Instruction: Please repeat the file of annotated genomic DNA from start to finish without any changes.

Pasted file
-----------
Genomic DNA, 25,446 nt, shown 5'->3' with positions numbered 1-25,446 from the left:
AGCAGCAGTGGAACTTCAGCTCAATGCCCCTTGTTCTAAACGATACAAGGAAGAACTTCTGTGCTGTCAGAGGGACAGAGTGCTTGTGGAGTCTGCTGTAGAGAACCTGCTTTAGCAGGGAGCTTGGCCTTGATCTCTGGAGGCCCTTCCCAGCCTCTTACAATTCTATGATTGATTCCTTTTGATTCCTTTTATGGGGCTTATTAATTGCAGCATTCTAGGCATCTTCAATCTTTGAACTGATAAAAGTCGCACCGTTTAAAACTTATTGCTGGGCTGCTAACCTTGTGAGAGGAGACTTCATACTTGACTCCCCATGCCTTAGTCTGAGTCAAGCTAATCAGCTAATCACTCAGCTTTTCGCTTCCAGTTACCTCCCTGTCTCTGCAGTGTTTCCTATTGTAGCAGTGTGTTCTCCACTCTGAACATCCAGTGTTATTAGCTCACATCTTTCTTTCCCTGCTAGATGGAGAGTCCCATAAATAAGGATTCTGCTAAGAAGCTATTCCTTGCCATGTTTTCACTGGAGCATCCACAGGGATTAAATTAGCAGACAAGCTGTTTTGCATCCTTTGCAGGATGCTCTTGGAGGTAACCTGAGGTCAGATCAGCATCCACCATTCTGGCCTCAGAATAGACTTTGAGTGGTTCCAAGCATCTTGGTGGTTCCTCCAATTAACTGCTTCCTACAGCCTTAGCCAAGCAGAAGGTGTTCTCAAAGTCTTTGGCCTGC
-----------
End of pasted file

Genomic DNA, 25,446 nt, shown 5'->3' with positions numbered 1-25,446 from the left:
AGCAGCAGTGGAACTTCAGCTCAATGCCCCTTGTTCTAAACGATACAAGGAAGAACTTCTGTGCTGTCAGAGGGACAGAGTGCTTGTGGAGTCTGCTGTAGAGAACCTGCTTTAGCAGGGAGCTTGGCCTTGATCTCTGGAGGCCCTTCCCAGCCTCTTACAATTCTATGATTGATTCCTTTTGATTCCTTTTATGGGGCTTATTAATTGCAGCATTCTAGGCATCTTCAATCTTTGAACTGATAAAAGTCGCACCGTTTAAAACTTATTGCTGGGCTGCTAACCTTGTGAGAGGAGACTTCATACTTGACTCCCCATGCCTTAGTCTGAGTCAAGCTAATCAGCTAATCACTCAGCTTTTCGCTTCCAGTTACCTCCCTGTCTCTGCAGTGTTTCCTATTGTAGCAGTGTGTTCTCCACTCTGAACATCCAGTGTTATTAGCTCACATCTTTCTTTCCCTGCTAGATGGAGAGTCCCATAAATAAGGATTCTGCTAAGAAGCTATTCCTTGCCATGTTTTCACTGGAGCATCCACAGGGATTAAATTAGCAGACAAGCTGTTTTGCATCCTTTGCAGGATGCTCTTGGAGGTAACCTGAGGTCAGATCAGCATCCACCATTCTGGCCTCAGAATAGACTTTGAGTGGTTCCAAGCATCTTGGTGGTTCCTCCAATTAACTGCTTCCTACAGCCTTAGCCAAGCAGAAGGTGTTCTCAAAGTCTTTGGCCTGC